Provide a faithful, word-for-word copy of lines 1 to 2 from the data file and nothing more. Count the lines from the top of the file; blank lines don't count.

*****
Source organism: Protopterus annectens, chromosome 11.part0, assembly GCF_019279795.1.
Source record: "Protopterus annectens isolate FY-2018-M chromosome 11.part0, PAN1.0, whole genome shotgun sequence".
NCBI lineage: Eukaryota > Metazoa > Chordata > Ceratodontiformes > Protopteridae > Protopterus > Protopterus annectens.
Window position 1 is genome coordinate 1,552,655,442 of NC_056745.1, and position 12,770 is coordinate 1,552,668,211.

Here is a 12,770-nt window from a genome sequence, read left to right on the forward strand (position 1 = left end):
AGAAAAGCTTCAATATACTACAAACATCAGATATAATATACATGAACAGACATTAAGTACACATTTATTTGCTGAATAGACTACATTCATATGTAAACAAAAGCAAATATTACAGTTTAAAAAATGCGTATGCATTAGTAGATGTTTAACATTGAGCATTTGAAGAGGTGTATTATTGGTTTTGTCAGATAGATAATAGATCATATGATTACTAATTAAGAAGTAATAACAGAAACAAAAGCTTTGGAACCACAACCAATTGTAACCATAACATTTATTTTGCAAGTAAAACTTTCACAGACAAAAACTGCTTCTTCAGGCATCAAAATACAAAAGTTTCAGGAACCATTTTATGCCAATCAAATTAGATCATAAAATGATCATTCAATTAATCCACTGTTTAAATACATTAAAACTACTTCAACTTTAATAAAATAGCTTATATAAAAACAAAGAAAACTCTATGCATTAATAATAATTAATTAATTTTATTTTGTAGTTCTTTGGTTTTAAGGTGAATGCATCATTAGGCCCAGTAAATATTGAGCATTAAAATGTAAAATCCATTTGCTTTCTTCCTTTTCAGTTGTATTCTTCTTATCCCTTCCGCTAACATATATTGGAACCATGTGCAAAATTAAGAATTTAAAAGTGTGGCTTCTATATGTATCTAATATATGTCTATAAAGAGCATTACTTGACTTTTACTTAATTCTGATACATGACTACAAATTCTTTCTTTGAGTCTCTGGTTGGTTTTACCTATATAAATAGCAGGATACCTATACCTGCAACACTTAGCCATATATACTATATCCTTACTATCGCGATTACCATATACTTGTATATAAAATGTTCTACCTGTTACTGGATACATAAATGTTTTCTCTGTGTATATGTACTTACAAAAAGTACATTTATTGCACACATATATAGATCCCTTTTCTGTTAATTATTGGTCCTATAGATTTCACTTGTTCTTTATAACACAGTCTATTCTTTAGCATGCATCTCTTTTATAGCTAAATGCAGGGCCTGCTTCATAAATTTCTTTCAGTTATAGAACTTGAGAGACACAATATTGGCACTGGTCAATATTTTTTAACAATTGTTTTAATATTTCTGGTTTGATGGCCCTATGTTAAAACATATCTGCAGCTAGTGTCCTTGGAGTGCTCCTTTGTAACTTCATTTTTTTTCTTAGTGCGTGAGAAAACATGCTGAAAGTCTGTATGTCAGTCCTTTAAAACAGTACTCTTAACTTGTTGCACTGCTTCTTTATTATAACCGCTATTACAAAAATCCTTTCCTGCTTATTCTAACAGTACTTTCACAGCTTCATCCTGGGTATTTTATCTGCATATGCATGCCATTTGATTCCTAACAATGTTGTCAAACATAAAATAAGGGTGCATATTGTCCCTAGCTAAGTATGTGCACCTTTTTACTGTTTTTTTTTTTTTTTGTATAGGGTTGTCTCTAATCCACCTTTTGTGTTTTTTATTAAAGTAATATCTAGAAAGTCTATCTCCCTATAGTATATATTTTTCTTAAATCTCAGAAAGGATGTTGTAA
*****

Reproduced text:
Source organism: Protopterus annectens, chromosome 11.part0, assembly GCF_019279795.1.
Source record: "Protopterus annectens isolate FY-2018-M chromosome 11.part0, PAN1.0, whole genome shotgun sequence".